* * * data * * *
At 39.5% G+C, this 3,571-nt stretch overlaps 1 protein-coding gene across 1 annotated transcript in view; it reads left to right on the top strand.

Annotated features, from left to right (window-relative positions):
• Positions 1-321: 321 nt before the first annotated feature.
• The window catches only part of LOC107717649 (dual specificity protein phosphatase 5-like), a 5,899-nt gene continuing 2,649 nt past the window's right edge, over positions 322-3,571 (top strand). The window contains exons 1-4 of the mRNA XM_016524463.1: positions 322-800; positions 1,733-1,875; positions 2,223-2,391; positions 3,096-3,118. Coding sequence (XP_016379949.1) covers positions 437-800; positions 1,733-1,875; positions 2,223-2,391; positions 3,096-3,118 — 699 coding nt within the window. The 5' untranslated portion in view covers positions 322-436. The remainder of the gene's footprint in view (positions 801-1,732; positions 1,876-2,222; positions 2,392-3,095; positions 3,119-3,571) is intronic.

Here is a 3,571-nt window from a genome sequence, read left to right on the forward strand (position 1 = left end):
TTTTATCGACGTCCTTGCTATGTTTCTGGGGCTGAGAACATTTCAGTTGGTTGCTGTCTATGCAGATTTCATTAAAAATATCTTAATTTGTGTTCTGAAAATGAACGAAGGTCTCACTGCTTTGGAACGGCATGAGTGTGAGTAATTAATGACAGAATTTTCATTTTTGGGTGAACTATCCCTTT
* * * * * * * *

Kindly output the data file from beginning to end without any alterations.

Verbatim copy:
At 39.5% G+C, this 3,571-nt stretch overlaps 1 protein-coding gene across 1 annotated transcript in view; it reads left to right on the top strand.

Annotated features, from left to right (window-relative positions):
• Positions 1-321: 321 nt before the first annotated feature.
• The window catches only part of LOC107717649 (dual specificity protein phosphatase 5-like), a 5,899-nt gene continuing 2,649 nt past the window's right edge, over positions 322-3,571 (top strand). The window contains exons 1-4 of the mRNA XM_016524463.1: positions 322-800; positions 1,733-1,875; positions 2,223-2,391; positions 3,096-3,118. Coding sequence (XP_016379949.1) covers positions 437-800; positions 1,733-1,875; positions 2,223-2,391; positions 3,096-3,118 — 699 coding nt within the window. The 5' untranslated portion in view covers positions 322-436. The remainder of the gene's footprint in view (positions 801-1,732; positions 1,876-2,222; positions 2,392-3,095; positions 3,119-3,571) is intronic.

Here is a 3,571-nt window from a genome sequence, read left to right on the forward strand (position 1 = left end):
TTTTATCGACGTCCTTGCTATGTTTCTGGGGCTGAGAACATTTCAGTTGGTTGCTGTCTATGCAGATTTCATTAAAAATATCTTAATTTGTGTTCTGAAAATGAACGAAGGTCTCACTGCTTTGGAACGGCATGAGTGTGAGTAATTAATGACAGAATTTTCATTTTTGGGTGAACTATCCCTTT